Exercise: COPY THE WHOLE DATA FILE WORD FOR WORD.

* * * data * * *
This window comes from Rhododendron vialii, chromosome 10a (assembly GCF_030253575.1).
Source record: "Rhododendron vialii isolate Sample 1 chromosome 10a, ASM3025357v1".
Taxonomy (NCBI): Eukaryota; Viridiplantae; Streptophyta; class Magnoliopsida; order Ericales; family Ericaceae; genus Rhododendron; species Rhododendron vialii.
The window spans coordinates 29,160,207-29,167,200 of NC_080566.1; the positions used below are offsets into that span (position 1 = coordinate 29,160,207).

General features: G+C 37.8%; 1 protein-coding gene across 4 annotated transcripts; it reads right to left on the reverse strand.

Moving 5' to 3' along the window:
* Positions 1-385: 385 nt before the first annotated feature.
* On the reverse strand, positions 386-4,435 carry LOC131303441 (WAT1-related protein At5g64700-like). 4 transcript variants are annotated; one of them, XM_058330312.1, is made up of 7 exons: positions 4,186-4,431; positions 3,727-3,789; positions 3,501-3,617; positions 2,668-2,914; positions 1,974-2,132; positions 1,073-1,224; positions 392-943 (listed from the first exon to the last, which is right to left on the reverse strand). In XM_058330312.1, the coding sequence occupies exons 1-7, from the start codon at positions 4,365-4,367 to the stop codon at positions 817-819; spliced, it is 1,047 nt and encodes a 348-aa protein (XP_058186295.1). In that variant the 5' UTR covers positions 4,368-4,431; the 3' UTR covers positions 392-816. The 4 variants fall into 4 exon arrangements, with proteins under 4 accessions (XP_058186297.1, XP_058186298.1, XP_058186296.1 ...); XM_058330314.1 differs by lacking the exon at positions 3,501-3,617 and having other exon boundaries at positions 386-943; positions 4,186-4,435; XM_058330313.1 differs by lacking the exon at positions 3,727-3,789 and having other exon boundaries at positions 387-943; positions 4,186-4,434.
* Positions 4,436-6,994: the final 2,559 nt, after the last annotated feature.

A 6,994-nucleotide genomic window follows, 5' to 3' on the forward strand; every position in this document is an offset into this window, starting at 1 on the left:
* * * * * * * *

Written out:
This window comes from Rhododendron vialii, chromosome 10a (assembly GCF_030253575.1).
Source record: "Rhododendron vialii isolate Sample 1 chromosome 10a, ASM3025357v1".
Taxonomy (NCBI): Eukaryota; Viridiplantae; Streptophyta; class Magnoliopsida; order Ericales; family Ericaceae; genus Rhododendron; species Rhododendron vialii.
The window spans coordinates 29,160,207-29,167,200 of NC_080566.1; the positions used below are offsets into that span (position 1 = coordinate 29,160,207).

General features: G+C 37.8%; 1 protein-coding gene across 4 annotated transcripts; it reads right to left on the reverse strand.

Moving 5' to 3' along the window:
* Positions 1-385: 385 nt before the first annotated feature.
* On the reverse strand, positions 386-4,435 carry LOC131303441 (WAT1-related protein At5g64700-like). 4 transcript variants are annotated; one of them, XM_058330312.1, is made up of 7 exons: positions 4,186-4,431; positions 3,727-3,789; positions 3,501-3,617; positions 2,668-2,914; positions 1,974-2,132; positions 1,073-1,224; positions 392-943 (listed from the first exon to the last, which is right to left on the reverse strand). In XM_058330312.1, the coding sequence occupies exons 1-7, from the start codon at positions 4,365-4,367 to the stop codon at positions 817-819; spliced, it is 1,047 nt and encodes a 348-aa protein (XP_058186295.1). In that variant the 5' UTR covers positions 4,368-4,431; the 3' UTR covers positions 392-816. The 4 variants fall into 4 exon arrangements, with proteins under 4 accessions (XP_058186297.1, XP_058186298.1, XP_058186296.1 ...); XM_058330314.1 differs by lacking the exon at positions 3,501-3,617 and having other exon boundaries at positions 386-943; positions 4,186-4,435; XM_058330313.1 differs by lacking the exon at positions 3,727-3,789 and having other exon boundaries at positions 387-943; positions 4,186-4,434.
* Positions 4,436-6,994: the final 2,559 nt, after the last annotated feature.

A 6,994-nucleotide genomic window follows, 5' to 3' on the forward strand; every position in this document is an offset into this window, starting at 1 on the left: